MISSION INTANGIBLE

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MISSION:INTANGIBLE, the blog of the Intangible Asset Finance Society, offers critical comments on intangible asset, corporate reputation, and finance; supplemented by quantitative reputation metrics. Intangible assets include business processes, patents, trademarks; reputations for ethics and integrity; quality, safety, sustainability, security, and resilience; and comprise 70% of the average company's value. MISSION:INTANGIBLE is a registered trademark of the Intangible Asset Finance Society.

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Reputation Risk Disclosure is Not Exculpation

C. HUYGENS - Sunday, February 16, 2014
Disclosing reputation risk and doing nothing more may be a risk unto itself and a company's executives, suggests a recent district court decision. As reported by the law firm Morgan Lewis, in In re Longwei Petroleum Investment Holding Ltd. Securities Litigation, the U.S. District Court for the Southern District of New York denied a motion by the CFO to dismiss a case under sections 10(b) and 20(a) of the Securities Exchange Act of 1934 (Exchange Act) noting, among other things, that the signing of Form 10-K alone is sufficient evidence of control (even if control is ineffective or blatantly faudulent). Because of other facts in the case the court also found that the plaintiffs' allegations that the two audit committee members failed to take any action in response to "acknowledged reporting failures" established scienter.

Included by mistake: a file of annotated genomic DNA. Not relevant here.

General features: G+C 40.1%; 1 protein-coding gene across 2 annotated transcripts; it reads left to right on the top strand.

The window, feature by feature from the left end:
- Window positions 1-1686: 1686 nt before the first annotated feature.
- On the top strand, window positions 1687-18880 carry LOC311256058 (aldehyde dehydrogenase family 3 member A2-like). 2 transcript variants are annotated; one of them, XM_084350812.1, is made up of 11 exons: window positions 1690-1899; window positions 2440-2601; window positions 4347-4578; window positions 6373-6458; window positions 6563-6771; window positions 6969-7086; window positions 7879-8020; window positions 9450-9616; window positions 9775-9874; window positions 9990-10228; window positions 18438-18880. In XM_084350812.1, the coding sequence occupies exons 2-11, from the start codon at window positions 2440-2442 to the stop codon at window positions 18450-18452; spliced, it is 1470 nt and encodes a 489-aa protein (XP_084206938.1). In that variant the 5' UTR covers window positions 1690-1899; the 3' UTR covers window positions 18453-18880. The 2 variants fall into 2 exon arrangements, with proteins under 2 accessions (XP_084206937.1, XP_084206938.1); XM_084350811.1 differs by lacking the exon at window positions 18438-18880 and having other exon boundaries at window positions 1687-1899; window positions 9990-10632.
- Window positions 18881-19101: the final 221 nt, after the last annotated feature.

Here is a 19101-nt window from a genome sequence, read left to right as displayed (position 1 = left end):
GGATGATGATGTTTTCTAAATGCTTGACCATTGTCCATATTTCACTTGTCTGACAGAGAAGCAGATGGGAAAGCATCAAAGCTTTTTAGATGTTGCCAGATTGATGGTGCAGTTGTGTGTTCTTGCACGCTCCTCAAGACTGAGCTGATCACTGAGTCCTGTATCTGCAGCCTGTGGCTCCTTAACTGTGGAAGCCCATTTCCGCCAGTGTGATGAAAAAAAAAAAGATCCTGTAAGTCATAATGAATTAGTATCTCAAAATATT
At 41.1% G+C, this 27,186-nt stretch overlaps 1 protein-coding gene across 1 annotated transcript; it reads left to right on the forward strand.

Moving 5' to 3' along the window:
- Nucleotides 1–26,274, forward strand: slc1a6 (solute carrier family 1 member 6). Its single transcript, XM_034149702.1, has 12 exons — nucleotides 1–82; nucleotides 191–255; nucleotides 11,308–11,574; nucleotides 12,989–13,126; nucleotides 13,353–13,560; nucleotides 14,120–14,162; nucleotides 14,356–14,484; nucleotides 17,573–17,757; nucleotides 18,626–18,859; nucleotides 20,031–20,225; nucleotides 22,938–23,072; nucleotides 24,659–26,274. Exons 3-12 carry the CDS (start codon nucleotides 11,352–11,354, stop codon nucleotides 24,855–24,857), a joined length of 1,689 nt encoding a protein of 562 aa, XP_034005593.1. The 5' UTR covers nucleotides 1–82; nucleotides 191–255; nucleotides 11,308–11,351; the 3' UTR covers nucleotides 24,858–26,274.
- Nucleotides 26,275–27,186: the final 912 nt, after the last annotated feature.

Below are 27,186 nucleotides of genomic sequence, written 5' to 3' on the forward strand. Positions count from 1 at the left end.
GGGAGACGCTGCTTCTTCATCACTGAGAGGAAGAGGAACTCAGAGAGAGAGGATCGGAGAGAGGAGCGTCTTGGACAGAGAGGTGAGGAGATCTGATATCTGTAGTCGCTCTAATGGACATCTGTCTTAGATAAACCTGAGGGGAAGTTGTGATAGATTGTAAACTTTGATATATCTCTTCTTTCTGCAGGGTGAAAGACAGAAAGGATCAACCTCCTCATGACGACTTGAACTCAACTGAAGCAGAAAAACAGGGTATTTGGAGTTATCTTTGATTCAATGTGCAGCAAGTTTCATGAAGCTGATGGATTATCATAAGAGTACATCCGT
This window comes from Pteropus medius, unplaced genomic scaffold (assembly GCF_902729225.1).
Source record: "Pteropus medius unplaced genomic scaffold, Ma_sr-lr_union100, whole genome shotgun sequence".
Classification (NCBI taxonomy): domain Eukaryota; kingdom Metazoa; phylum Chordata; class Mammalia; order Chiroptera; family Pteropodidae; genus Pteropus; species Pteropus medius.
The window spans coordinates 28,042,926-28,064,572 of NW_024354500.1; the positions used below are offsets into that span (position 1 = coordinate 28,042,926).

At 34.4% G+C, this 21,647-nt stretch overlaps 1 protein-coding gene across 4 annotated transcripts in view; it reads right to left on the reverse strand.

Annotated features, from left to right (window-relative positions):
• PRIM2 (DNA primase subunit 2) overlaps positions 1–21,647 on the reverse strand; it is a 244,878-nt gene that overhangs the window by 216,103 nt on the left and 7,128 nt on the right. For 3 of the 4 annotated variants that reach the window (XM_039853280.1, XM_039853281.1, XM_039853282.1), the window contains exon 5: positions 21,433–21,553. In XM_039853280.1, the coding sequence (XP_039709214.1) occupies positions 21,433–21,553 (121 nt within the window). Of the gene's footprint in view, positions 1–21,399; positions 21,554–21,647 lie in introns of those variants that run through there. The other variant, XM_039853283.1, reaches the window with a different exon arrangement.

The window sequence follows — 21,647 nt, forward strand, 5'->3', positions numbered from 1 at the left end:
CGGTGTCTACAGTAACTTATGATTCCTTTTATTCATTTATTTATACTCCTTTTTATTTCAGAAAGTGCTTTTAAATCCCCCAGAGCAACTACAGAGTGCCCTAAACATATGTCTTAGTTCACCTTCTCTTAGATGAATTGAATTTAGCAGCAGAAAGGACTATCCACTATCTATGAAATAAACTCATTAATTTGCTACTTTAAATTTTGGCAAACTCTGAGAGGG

There you have it. Disclose the risk and you help establish scienter without any of the immunities associated with evidencing real working controls. This is a bad hand when playing a high stakes game with an aggressive plaintiff's bar. It is also one more round of bad news for the authors of Forms 10-K who, with respect to reputation risk, were as a group charged with doing it all wrong in a study by Consensiv as reported in the Financial Times service, Agenda.

Richard Leblanc, Associate Professor, Law, Governance & Ethics, York University, observed, Just disclosing the risk may help to establish scienter, but control would be what investors want to see: namely what are the internal controls (or lack thereof) over reputation risk? And are these controls effective? Is the design and implementation of these controls regularly tested and independently reported to the board (or a committee)? Investors want to see how the various risks are being mitigated, not just that there exists reputation risk, which is blindingly obvious.

Real working controls would help exculpate Directors and Officers. Real controls, if sufficiently transparent, would signal value to investors and a red flag to the plaintiff's bar. Reputational value insurances, when designed properly with quantitative measures, provide that transparency.

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